You really only need the real MS Word® when you’re collaborating with other people Libre and the other free options can’t deal with track changes and other MS specific nonsense.

              If you’re writing a letter or something, Libre works just fine.

        • skate says:

          I don’t recall having any trouble opening real old Word DOCs, aside from the ones stored on the aforementioned Mac floppies.

          Excel 1.0 files gave me some grief, though. Years after I first discovered that nothing newer than about the Excel version of c. 1995 would open them, I discovered I could use SheepShaver to emulate a MacOS 9 system, and then install an elderly copy of Excel that would open Excel 1.0 files and save them as something somewhat newer.

          But don’t get me started on Zip disks and drives. Last time I tried working with those was last year. Damn things would show me the disk contents but whenever I tried transferring files from the Zips onto the computer hard drive, I got the click of death and would gave to reboot the machine.

          • Chuchundra says:

            The Zip drive was always a shit technology. They were unreliable and broke all the time even when they were brand new.

            But damn, a 100 megs on a re-writable disk just a bit bigger than a standard floppy was just too damn convenient to pass up.

      • Dr. Acula says:

        I have an Apple Disk ][ somewhere.

  6. bw says:

    Kiely expects the end result will be a kind of paid subscription service, and likely one of higher quality than Google’s offering, which was incomplete.

    Ugh, no it fucking will not be of higher quality. As a frequent user of Newsbank, I feel comfortable in saying that its product blows goats. Its UI looks like it was built in 1994 and I think hamsters on wheels power its datacenters. It’s also impossible for a user to tell just how complete it really is, as its archived newspapers are rarely if ever browseable, only searchable.

    For all of Google’s faults, at least for a while it made progress at freeing this material from the library equivalent of patent trolls. Ideally we’d have something like a British Library that would be the steward of this stuff, but since the Zombie-Eyed Grannystarver runs Congress we’re instead stuck with the minimal (though pretty well-executed) coverage provided by Chronicling America.

    • bw says:

      Oh, and while I’m ranting I might as well also mention the rank idiocy of having >94-year copyright law extend to newspaper content. I can at least understand how we might want to avoid having someone’s novel entering the public domain before, or soon after, they die. Who the hell is served by doing the same with newspapers, besides rentier incompetents like Newsbank and NewspaperARCHIVE? Newspaper publishers seem to be operating under the delusion that any meaningful number of people will pay $19.95/month for access to the Reno Gazette-Journal’s archives. It’s scrabbling over pennies.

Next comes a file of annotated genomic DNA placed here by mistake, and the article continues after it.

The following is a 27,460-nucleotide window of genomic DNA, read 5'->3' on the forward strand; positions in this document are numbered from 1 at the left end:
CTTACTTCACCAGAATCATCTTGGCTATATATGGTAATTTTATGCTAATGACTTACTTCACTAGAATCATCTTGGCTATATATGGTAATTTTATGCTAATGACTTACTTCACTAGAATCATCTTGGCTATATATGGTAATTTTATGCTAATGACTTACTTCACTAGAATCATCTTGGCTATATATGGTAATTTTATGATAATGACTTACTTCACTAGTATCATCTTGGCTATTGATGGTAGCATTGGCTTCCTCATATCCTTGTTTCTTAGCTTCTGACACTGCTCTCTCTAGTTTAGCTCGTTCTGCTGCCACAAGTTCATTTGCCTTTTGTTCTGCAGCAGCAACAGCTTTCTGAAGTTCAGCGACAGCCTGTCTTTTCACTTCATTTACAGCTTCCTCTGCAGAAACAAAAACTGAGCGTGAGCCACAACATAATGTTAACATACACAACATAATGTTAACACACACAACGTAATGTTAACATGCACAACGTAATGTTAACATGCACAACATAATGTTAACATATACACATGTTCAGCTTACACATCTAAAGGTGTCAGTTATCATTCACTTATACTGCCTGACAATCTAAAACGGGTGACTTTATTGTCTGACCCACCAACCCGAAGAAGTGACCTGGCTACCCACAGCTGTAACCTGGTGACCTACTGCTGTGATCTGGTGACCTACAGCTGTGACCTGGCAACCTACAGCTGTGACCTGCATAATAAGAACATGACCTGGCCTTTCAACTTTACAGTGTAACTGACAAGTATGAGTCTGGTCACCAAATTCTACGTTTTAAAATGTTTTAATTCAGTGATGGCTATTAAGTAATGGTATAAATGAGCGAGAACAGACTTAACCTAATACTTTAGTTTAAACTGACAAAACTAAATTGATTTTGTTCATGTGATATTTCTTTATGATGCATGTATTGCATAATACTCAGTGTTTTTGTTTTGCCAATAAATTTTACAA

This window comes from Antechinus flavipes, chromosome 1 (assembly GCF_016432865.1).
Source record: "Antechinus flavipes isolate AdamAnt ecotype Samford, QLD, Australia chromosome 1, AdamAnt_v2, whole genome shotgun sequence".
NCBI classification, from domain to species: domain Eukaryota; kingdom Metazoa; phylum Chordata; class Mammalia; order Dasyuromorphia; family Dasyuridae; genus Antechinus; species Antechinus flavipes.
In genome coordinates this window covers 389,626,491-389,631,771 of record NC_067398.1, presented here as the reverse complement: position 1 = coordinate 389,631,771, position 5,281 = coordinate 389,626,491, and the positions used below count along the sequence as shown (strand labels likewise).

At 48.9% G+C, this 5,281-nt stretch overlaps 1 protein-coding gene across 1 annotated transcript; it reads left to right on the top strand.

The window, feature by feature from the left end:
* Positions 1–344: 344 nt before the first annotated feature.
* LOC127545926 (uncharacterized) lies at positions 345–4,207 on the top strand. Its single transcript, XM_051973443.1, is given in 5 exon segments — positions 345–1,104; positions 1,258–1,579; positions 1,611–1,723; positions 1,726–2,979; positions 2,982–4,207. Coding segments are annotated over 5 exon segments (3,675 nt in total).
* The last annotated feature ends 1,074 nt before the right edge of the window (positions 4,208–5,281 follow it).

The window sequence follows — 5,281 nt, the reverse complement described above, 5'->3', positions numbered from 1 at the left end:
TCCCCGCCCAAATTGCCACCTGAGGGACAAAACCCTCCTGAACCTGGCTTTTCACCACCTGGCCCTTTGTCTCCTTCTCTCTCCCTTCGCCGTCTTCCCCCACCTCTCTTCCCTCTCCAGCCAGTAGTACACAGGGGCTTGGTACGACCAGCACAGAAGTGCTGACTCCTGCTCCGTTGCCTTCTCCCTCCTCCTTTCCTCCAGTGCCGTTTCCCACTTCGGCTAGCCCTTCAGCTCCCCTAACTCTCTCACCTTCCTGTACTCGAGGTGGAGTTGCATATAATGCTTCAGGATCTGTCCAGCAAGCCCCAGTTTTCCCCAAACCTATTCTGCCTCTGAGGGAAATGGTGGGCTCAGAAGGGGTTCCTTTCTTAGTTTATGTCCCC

• Woodrowfan says:

        and some papers claim copyright status for even older material.

      • Warren Terra says:

        Newspaper publishers seem to be operating under the delusion that any meaningful number of people will pay $19.95/month for access to the Reno Gazette-Journal’s archives.

        Less absurdly, newspaper and magazine publishers often reserve access to the archives as a bonus for active subscribers to the new content.

        • bw says:

          How many of those subscribers ever actually bother using the archives? It seems to me that they’ve bundled their products in a way that looks superficially attractive, but satisfies nobody: the active subscribers who want the current newspaper get a throw-in they’ll never use, while the historians and genealogists are stuck paying either for the archives a la carte or worse, for a full active subscription.

    • cpinva says:

      “I feel comfortable in saying that its product blows goats.”

      ok, thanks so much for that disturbing mental image! i need to go bleach my brain now.

    • Dr. Acula says:

      As a frequent user of Newsbank, I feel comfortable in saying that its product blows goats. Its UI looks like it was built in 1994 and I think hamsters on wheels power its datacenters. It’s also impossible for a user to tell just how complete it really is, as its archived newspapers are rarely if ever browseable, only searchable.

      Sounds like the California EDD’s jobs database website. It appears to be a really crappy web covering on some sort of ancient MVS system.